4. 4. 4 PRODUCTS & SERVICES IndusInd Bank provides multi-channel facilities, which comprise of ATMs, Net Banking, Mobile Banking, Phone Banking, Multi-city Banking and International Debit Cards. It is also credited for being one of the first banks to become a part of RBI’s Real Time Gross Settlement (RTGS) system. Enlisting the help of KPMG, IndusInd Bank has adopted an enterprise-wide risk management system, including global best practices in the area of Risk Management. The other products and services offered by the bank include:  Personal Banking  Accounts  Deposits  Loans  Cards - Debit Card, Credit Card, Gold Debit Card, Indus Money  Indus Protect  Wealth Management Services  Portfolio Management  Investments  Insurance  Corporate Banking  Fund Based Facilities  Non Fund Based Facilities  Value Added Facilities  Supply Chain Management  International Banking  Correspondent Banking  SWIFT  Rupee Drawing Arrangement R  Advisory Services A  Facilities to Exporters
  5. 5. 5  Trade Finance  RFC Account for Residents R  Gold Banking  Remittance Services  Suvarna Mudra  Others  Investment Banking  Treasury  NRI Services  Online Banking  RTGS/ NEFT BRANCHES & ATMS Within a few years of its foundation, IndusInd Bank started climbing the ladder of success and became one of the fastest-growing banks in the Indian banking sector. By 2006, it had expanded its branch network, from 61 in 2004, to 137. Apart from setting up 150 ATM centers of its own, the bank also concluded multilateral arrangements with other banks, taking the total number of authorized ATM outlets to 15,000. All the branches as well as ATMs of IndusInd Bank are connected to its central database, via a satellite that operates on the latest version of IBM’s AS400-720 hardware & Midas Kapiti (now Misys) software. BUSINESSES IndusInd Bank operates in a diverse range of businesses, which include Corporate Banking, Retail Banking, Treasury and Foreign Exchange, Investment Banking, Capital Markets, Non- Resident Indian (NRI) / High Networth Individual (HNI) Banking and Information Technology (through a subsidiary). It also claims the distinction of being the first bank in India that received ISO 9001:2000 certification for its Corporate Office and its entire network of branches.
  6. 6. 6 BOARD OF DIRECTORS Mr. Romesh Sobti has joined the bank as Managing Director & CEO, taking charge from Mr. Bhaskar Ghose. Mr. R. Seshasayee, a Chartered Accountant by profession is the current Chairman. The other members on the board are Dr. T. T. Ram Mohan, Mr. Ajay Hinduja, Mr. S. C. Tripathi, Mr. Ashok Kini, Mrs. Kanchan Chitale, Mr. Vijay Vaid, Mr. R. S. Sharma and Mr. Y. M. Kale. RATINGS ICRA AA for Lower Tier II subordinate debt program by ICRA and ICRA AA- for Upper Tier II bond program by ICRA. CRISIL A1+ for certificate of deposit program by CRISIL. CARE AA for Lower Tier II subordinate debt program by CARE. Ind AA- for Upper Tier II bond program by India Ratings and Research and Ind A1+ for Short Term Debt Instruments by India Ratings and Research.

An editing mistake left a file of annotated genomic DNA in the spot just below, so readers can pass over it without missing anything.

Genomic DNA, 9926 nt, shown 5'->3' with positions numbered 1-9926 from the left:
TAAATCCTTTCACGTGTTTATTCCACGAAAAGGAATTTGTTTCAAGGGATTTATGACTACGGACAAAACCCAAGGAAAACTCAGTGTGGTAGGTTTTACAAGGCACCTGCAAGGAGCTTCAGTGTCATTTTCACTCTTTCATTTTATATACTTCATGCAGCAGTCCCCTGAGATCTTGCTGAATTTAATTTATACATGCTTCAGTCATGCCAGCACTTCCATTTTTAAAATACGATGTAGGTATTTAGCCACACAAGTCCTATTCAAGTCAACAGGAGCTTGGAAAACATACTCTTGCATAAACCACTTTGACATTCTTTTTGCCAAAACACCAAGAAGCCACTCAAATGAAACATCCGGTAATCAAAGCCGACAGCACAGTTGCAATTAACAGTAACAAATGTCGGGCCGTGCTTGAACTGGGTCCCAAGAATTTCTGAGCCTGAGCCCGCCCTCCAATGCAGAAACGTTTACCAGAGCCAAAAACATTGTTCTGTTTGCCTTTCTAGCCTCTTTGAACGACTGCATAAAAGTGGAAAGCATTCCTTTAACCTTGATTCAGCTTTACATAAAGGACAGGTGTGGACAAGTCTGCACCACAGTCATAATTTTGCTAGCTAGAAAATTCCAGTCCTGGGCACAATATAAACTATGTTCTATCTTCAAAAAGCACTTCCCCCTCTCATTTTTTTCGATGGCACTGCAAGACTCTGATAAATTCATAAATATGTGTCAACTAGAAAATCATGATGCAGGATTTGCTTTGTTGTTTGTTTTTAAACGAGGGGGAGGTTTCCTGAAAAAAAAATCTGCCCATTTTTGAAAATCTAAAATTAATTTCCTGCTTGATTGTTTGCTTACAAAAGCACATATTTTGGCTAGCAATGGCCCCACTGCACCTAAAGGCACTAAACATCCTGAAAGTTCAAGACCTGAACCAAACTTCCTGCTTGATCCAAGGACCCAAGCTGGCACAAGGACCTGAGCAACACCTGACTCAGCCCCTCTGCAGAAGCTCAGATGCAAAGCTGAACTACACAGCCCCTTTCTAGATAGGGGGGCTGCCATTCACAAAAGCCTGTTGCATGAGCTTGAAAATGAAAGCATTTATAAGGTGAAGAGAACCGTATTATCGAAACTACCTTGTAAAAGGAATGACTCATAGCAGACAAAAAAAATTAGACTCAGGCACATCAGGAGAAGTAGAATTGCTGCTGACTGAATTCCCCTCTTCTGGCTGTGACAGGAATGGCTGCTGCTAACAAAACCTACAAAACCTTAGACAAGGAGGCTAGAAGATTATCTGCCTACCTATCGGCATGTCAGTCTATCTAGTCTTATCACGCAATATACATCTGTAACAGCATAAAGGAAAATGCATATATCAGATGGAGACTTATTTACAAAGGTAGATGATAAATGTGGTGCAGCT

7. 7. 7 STANDARDS ON AUDITING Auditing standards represent a codification of the best practices in the field of auditing. Auditing standards are therefore, the performance benchmarks for the auditors. Auditing standards contain guidance for the professionals on how they should carry out their professional engagements. They cover the basic principles and essential procedures to apply those basic principles that relates to judgement or behaviour. Auditing standards are framed to ensure probity, integrity and quality in the professional’s work, essential for ensuring the confidence of the society in the financial information being reported by the business enterprises. NEED FOR AUDITING STANDARDS Auditing standards play critical role in:  Ensuring application of accepted financial reporting standards thereby lending credibility and wider acceptability to the financial statements.  Providing benchmarks against which the performance of the members can be measured and evaluated global level also.  Ensuring compliance with the applicable legislative and regulatory framework.  Ensuring right approach of the professionals in complex/emerging areas of audit.  Ensuring consistency and quality in the work performed by the professionals. OBJECTIVES OF SA Each SA contains an objective or objectives, which provide the context in which the requirements of the standards on auditing are set. The auditor uses the objectives to judge whether sufficient appropriate audit evidence has been obtained in the context of the overall objective of the auditor. Where an individual objective has not been or cannot be achieved, the auditor considers whether this prevents the auditor from achieving his overall objective.
  8. 8. 8 GENERALLY ACCEPTED AUDITING PRINCIPLES Generally accepted accounting principles (GAAP) are the standard framework of guidelines for financial accounting used in any given jurisdiction; generally known as accounting standards or standard accounting practice. These include the standards, conventions, and rules that accountants follow in recording and summarizing and in the preparation of financial statements. Many businesses choose to "opt out" of GAAP practices as they operate on a cash basis, as opposed to an accrual basis. A comparison would be the way that most people balance their checkbook when a check is written, its amount is deducted from the total balance even though the funds have not yet left the account. Financial decisions made after the check is written are based on the balance after the check is deducted. DEFINITION Authoritative rules, practices, and conventions meant to provide both broad guidelines and detailed procedures for preparing financial statements and handling specific accounting situations. Generally accepted accounting principles (GAAP) provide objective standards for judging and comparing financial data and its presentation, and limit the directors' freedom in showing an unrealistic picture through creative accounting. An auditor must certify that the provisions of GAAP have been followed in reporting an organization's financial data in order it to be accepted by investors, lenders, and tax authorities. GLOBAL STANDARDIZATION Many countries use or are converging on the International Financial Reporting Standards (IFRS) that was established and is maintained by the International Accounting Standards Board. In some countries, local accounting principles are applied for regular companies but listed or large companies must conform to IFRS, so statutory reporting is comparable internationally, across jurisdictions. All listed and grouped EU companies have been required to use IFRS since 2005, Canada moved in 2009, Taiwan in 2013, and other countries are adopting local versions.